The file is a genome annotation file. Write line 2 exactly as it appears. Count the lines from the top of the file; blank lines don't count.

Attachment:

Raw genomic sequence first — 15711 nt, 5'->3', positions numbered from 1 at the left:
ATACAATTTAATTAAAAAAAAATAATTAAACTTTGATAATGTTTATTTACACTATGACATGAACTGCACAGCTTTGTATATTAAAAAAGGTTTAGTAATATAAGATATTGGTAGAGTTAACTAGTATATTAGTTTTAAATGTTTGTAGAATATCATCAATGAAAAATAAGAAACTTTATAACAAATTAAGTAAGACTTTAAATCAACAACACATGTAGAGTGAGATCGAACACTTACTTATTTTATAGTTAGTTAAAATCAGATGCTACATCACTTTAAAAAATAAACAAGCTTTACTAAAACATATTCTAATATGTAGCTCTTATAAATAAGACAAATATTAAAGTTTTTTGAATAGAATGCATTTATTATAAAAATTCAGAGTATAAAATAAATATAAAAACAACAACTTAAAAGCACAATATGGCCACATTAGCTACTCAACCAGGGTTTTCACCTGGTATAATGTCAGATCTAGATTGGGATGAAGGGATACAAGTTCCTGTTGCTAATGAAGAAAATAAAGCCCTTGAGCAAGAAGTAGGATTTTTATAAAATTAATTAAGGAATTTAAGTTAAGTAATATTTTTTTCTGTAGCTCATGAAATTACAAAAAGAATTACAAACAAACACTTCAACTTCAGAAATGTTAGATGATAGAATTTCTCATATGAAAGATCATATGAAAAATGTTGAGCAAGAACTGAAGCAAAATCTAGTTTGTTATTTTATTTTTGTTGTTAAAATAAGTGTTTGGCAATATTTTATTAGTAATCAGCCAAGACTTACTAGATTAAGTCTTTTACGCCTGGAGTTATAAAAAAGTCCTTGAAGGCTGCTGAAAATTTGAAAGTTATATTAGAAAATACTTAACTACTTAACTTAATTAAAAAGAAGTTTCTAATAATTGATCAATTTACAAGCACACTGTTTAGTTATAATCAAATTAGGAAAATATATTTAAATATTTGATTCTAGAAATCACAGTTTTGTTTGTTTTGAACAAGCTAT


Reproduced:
ATACAATTTAATTAAAAAAAAATAATTAAACTTTGATAATGTTTATTTACACTATGACATGAACTGCACAGCTTTGTATATTAAAAAAGGTTTAGTAATATAAGATATTGGTAGAGTTAACTAGTATATTAGTTTTAAATGTTTGTAGAATATCATCAATGAAAAATAAGAAACTTTATAACAAATTAAGTAAGACTTTAAATCAACAACACATGTAGAGTGAGATCGAACACTTACTTATTTTATAGTTAGTTAAAATCAGATGCTACATCACTTTAAAAAATAAACAAGCTTTACTAAAACATATTCTAATATGTAGCTCTTATAAATAAGACAAATATTAAAGTTTTTTGAATAGAATGCATTTATTATAAAAATTCAGAGTATAAAATAAATATAAAAACAACAACTTAAAAGCACAATATGGCCACATTAGCTACTCAACCAGGGTTTTCACCTGGTATAATGTCAGATCTAGATTGGGATGAAGGGATACAAGTTCCTGTTGCTAATGAAGAAAATAAAGCCCTTGAGCAAGAAGTAGGATTTTTATAAAATTAATTAAGGAATTTAAGTTAAGTAATATTTTTTTCTGTAGCTCATGAAATTACAAAAAGAATTACAAACAAACACTTCAACTTCAGAAATGTTAGATGATAGAATTTCTCATATGAAAGATCATATGAAAAATGTTGAGCAAGAACTGAAGCAAAATCTAGTTTGTTATTTTATTTTTGTTGTTAAAATAAGTGTTTGGCAATATTTTATTAGTAATCAGCCAAGACTTACTAGATTAAGTCTTTTACGCCTGGAGTTATAAAAAAGTCCTTGAAGGCTGCTGAAAATTTGAAAGTTATATTAGAAAATACTTAACTACTTAACTTAATTAAAAAGAAGTTTCTAATAATTGATCAATTTACAAGCACACTGTTTAGTTATAATCAAATTAGGAAAATATATTTAAATATTTGATTCTAGAAATCACAGTTTTGTTTGTTTTGAACAAGCTAT